Helen Foster James’ story in letters is so adorably charming that young readers will snuggle in to learn about Grandma’s next adventure and her endearing reminders to her grandchild. James’ grandma is energetic, creative, and accomplished, and her independence and zest for life mirrors today’s grandparents. Each page is filled with tons of love and the knowledge that little ones are always in a grandparent’s heart even if or when distance separates them. While sharing encouragement, teachable moments, gentle advice, inside jokes, and favorite activities, Grandma reveals her pride in and devotion to her grandchild. Little listeners will be reminded of their own grandmas and the special bond they have.

Petra Brown’s stunning two-page spreads gorgeously depict Grandma’s adventures—from a wildflower meadow, mountain pass, plein air painting class, and Memorial Day parade to a rambling river, bookstore, and rainy day. Playful snapshots of Grandma and Little Hedgehog laughing and enjoying each other’s company at home are also interspersed among the lovely illustrations. Images of the flower seed packet, photo, postcard, and pirate hat Grandma sends with some letters adds depth and interest to the story.

This tender, warm-hearted book is like a big hug from Grandma on the bookshelf that can be shared again and again. With Love, Grandma makes a joyful gift to or from Grandma—one that will be cherished.

Ages 5 – 7

Sleeping Bear Press, 2018 | ISBN 978-1585369423

Discover more about Helen Foster James and her books on her website.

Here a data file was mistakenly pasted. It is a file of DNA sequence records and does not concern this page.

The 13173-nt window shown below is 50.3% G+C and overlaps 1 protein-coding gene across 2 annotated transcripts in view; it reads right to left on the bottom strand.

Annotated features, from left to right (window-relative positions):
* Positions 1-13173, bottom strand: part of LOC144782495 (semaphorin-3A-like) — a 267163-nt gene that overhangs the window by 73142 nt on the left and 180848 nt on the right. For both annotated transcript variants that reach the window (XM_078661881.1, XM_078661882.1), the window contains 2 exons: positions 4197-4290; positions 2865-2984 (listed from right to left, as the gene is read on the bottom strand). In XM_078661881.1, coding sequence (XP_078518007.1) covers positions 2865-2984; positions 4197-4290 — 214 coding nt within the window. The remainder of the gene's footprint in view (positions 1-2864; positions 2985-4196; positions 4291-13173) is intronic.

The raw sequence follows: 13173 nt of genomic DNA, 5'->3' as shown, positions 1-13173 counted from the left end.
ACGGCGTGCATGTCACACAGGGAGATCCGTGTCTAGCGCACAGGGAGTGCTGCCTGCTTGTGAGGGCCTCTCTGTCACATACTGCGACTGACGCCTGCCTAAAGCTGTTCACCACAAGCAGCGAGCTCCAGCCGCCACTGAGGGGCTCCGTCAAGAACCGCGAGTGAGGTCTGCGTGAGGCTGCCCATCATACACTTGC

To learn more about Petra Brown, her books, and her art, visit her website.

Gorgeous Grandma Day Activity

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World’s Best Grandmother Certificate

Do you have the world’s best grandmother? Of course you do! Show her how much you love her by giving her this printable certificate!

World’s Best Grandmother Certificate

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You can find With Love, Grandma at these booksellers

Amazon | Barnes & Noble | Books-a-Million | IndieBound

Picture Book Review

July 22 – National Hammock Day

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About the Holiday

Holidays don’t get more leisurely than this one! Perhaps invented by the Ancient Greeks, perhaps created by people in South America according to Christopher Columbus’s journals, hammocks are the epitome of relaxation. What better time is there to kick back and lounge than during the hot, hazy days of July? So enjoy—and read a book, like today’s collection of poetry!

Firefly July: A Year of Very Short Poems

Selected by Paul B. Janeczko | Illustrated by Melissa Sweet

 

Firefly July is perfect for lazy summer days when light, but still meaningful reading enjoyed in a hammock or under a shady tree is relaxation at its best. Paul B. Janeczko has collected 36 short (none are over eight lines long) poems from some of the best poets of today and yesterday. Haiku, free form, and rhyming verses illuminate the seasons of the year and encapsulate unforgettable sights, sounds, and feelings.

A girl’s spring’s respite spent gazing into the bay from shore is depicted in Lillian Morrison’s The Island:

“Wrinkled stone / like an elephant’s skin / on which young birches are treading.”

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Image copyright Melissa Sweet, 2014, text copyright Lillian Morrison, 2014; Gerald Jonas, 2014.  Courtesy of Candlewick Press.

A nighttime train trip provides mystery and ongoing changes in Carl Sandburg’s Window: